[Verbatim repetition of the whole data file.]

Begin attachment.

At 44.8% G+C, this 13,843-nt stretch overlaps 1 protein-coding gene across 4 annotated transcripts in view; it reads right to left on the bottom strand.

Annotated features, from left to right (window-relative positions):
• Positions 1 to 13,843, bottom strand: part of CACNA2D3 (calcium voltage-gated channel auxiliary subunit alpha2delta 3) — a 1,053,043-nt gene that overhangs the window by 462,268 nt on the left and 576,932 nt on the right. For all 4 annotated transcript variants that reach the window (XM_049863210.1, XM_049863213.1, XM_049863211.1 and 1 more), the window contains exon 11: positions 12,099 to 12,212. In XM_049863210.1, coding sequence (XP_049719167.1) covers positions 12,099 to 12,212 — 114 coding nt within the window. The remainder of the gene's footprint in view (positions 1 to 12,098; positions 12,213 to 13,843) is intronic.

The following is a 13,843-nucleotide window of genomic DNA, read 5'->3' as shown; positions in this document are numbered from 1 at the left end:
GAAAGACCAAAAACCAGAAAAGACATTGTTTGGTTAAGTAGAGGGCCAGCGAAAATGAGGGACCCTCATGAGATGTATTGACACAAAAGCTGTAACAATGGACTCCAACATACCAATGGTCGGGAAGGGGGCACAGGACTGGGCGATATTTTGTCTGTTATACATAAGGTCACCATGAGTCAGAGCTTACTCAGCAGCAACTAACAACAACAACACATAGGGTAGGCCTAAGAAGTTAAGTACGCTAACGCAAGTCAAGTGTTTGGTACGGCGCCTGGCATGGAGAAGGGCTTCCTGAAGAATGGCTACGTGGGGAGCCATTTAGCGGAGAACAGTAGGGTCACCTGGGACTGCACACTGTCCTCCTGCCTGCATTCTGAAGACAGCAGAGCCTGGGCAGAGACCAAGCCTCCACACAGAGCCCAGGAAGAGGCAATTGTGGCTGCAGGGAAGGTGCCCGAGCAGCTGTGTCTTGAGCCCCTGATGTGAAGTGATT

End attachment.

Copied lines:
At 44.8% G+C, this 13,843-nt stretch overlaps 1 protein-coding gene across 4 annotated transcripts in view; it reads right to left on the bottom strand.

Annotated features, from left to right (window-relative positions):
• Positions 1 to 13,843, bottom strand: part of CACNA2D3 (calcium voltage-gated channel auxiliary subunit alpha2delta 3) — a 1,053,043-nt gene that overhangs the window by 462,268 nt on the left and 576,932 nt on the right. For all 4 annotated transcript variants that reach the window (XM_049863210.1, XM_049863213.1, XM_049863211.1 and 1 more), the window contains exon 11: positions 12,099 to 12,212. In XM_049863210.1, coding sequence (XP_049719167.1) covers positions 12,099 to 12,212 — 114 coding nt within the window. The remainder of the gene's footprint in view (positions 1 to 12,098; positions 12,213 to 13,843) is intronic.

The following is a 13,843-nucleotide window of genomic DNA, read 5'->3' as shown; positions in this document are numbered from 1 at the left end:
GAAAGACCAAAAACCAGAAAAGACATTGTTTGGTTAAGTAGAGGGCCAGCGAAAATGAGGGACCCTCATGAGATGTATTGACACAAAAGCTGTAACAATGGACTCCAACATACCAATGGTCGGGAAGGGGGCACAGGACTGGGCGATATTTTGTCTGTTATACATAAGGTCACCATGAGTCAGAGCTTACTCAGCAGCAACTAACAACAACAACACATAGGGTAGGCCTAAGAAGTTAAGTACGCTAACGCAAGTCAAGTGTTTGGTACGGCGCCTGGCATGGAGAAGGGCTTCCTGAAGAATGGCTACGTGGGGAGCCATTTAGCGGAGAACAGTAGGGTCACCTGGGACTGCACACTGTCCTCCTGCCTGCATTCTGAAGACAGCAGAGCCTGGGCAGAGACCAAGCCTCCACACAGAGCCCAGGAAGAGGCAATTGTGGCTGCAGGGAAGGTGCCCGAGCAGCTGTGTCTTGAGCCCCTGATGTGAAGTGATT